Coalition, International Action Center, Pakistan USA Freedom Forum, Veterans
for Peace, Raging Grannies and many more.
Following the rally, a youth-dominated, multinational and militant march took
to the streets. When the police tried to force the marchers onto the sidewalk,
they stood their ground and stayed in the streets until the march ended.
Activists included a large youth contingent from Nodutdol for Korean Community
Development along with organizers from the Iraq Veterans Against the War, FIST,
IAC and many other groups.
A protest took place Aug. 2 in front of the White House. One hundred and fifty
protesters carried signs that included “Iran Didn’t Foreclose on My
House” and “U.S. Out of the Middle East.” At a rally in a
park, Rostam Pourzal from Campaign Against Sanctions and Military Intervention
in Iran spoke, along with David Hoskins from the D.C. Stop War on Iran
The protest was multinational, with a large number of people from the Iranian
community along with Black activists, particularly youth, as well as Code Pink
members and other anti-war activists. Media coverage of this protest included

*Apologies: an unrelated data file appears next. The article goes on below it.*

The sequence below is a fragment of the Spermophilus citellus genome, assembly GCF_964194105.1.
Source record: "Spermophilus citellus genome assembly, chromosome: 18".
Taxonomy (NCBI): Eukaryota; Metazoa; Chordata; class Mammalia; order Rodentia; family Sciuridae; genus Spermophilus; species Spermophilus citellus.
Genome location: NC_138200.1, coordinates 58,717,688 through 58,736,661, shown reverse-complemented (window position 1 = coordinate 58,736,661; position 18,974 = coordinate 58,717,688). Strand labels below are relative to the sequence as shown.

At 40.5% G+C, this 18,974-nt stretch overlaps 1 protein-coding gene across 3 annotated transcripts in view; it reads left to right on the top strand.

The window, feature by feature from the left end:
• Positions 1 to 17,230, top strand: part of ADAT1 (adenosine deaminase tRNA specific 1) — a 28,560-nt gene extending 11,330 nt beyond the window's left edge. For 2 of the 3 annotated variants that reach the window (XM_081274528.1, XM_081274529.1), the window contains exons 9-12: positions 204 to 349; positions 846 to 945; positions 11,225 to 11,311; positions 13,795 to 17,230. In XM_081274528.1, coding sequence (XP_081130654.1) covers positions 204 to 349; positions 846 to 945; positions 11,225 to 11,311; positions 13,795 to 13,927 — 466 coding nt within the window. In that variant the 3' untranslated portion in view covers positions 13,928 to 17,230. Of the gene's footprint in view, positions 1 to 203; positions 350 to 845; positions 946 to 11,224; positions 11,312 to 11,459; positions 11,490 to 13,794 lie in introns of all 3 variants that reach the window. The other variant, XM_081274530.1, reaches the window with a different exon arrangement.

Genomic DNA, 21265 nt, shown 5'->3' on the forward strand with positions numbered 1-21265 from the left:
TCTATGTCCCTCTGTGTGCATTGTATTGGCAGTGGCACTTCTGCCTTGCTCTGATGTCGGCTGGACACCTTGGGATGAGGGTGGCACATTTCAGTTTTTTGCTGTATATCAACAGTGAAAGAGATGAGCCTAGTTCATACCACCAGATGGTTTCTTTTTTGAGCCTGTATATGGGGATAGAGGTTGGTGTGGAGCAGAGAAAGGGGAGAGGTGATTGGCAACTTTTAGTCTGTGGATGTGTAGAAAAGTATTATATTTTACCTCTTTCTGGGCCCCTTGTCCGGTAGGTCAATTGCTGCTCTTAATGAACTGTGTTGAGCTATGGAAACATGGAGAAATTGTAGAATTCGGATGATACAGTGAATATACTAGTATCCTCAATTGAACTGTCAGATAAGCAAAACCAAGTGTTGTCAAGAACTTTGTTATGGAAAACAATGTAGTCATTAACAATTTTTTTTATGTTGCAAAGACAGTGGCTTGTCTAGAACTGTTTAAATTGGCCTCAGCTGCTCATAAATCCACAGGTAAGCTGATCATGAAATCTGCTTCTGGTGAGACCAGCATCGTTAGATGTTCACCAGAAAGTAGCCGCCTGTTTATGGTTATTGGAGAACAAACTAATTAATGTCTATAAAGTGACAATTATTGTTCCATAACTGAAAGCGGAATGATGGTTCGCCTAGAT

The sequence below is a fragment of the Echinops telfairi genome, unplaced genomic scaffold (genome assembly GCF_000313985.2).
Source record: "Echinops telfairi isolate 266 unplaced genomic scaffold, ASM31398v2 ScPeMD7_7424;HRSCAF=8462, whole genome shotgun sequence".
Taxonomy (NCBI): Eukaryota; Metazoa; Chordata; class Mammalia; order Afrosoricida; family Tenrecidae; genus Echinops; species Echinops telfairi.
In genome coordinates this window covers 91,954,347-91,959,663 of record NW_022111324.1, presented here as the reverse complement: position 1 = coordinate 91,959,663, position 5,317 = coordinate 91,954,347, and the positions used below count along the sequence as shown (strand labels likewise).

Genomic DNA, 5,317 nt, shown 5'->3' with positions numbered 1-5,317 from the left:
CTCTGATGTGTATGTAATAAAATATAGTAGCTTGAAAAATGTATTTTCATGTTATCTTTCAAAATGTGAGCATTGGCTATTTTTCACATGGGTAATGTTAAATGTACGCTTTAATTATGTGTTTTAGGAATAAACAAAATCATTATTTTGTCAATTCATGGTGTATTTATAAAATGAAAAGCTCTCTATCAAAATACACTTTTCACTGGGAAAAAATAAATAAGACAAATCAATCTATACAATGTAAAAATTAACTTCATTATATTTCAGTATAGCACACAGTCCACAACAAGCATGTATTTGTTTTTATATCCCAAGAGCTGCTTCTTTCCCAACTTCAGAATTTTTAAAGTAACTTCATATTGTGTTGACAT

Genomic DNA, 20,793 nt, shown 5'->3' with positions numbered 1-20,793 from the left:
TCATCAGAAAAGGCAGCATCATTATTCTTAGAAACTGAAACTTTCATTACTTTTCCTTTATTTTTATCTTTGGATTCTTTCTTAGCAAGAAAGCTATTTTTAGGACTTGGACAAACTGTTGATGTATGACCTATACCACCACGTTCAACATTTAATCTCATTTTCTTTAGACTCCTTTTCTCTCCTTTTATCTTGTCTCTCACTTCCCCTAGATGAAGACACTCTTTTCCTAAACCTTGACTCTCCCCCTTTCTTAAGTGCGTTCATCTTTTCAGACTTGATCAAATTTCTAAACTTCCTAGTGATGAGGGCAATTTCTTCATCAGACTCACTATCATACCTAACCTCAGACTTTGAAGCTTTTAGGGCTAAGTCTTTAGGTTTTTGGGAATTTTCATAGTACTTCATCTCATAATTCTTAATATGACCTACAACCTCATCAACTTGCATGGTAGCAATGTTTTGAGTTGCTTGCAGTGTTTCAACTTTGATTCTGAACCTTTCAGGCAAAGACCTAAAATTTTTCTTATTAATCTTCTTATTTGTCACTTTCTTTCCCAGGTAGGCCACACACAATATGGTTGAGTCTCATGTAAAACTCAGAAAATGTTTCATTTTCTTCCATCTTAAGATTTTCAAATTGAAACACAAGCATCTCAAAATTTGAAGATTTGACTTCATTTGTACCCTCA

Al Jazeera, CNN and Youth and Politics Beat. The Baltimore All-Peoples Congress
also participated. Activists are meeting on Aug. 12 to plan future
Two hundred anti-war protesters gathered and marched in downtown Los Angeles
Aug. 2 despite 20 violent pro-shah and pro-U.S.-war counter-protestors who
tried to stop it. The counter-protestors were violating a permit obtained by
the Stop the War on Iran Coalition. In fact, the only action the police took
was to attempt to arrest one of the coalition monitors defending the Stop War
on Iran protest.
To allow the program to resume, about 15 demonstration monitors were able to
isolate and force the counter-protestors out of the park. Speakers and
initiators of the march represented BAYAN-USA, World Can’t Wait, FMLN,
FIST and the IAC. Other speakers represented South Asian Network, USLAW-Los
Angeles, Service Employees Local 721, Al-Awda, Anti-Racist Action, Union of
Progressive Iranians and more. The militant march was very visible along
Broadway’s mostly Latin@ and working class neighborhood, and some
observers joined in. Press included Fox News, local Pacifica station KPFK and
A protest convened at the State Capitol building, with Rima L’Amir from
FIST making opening remarks. Twenty pro-war men with U.S. flags tried to
provoke the anti-war activists but were unsuccessful. The march stopped at U.S.
Congressman Bob Ethridge’s office downtown, where Larkin Coffey from FIST
and a speaker from the Durham Bill of Rights Defense Committee spoke. The march
then went to Barack Obama’s local campaign headquarters where Rev. David
Foy from Black Workers for Justice spoke. FIST’s Dante Strobino talked
about the pro-war role of the Democratic Party. When the march passed the bus
station, many riders joined in the anti-war chants and took Stop War on Iran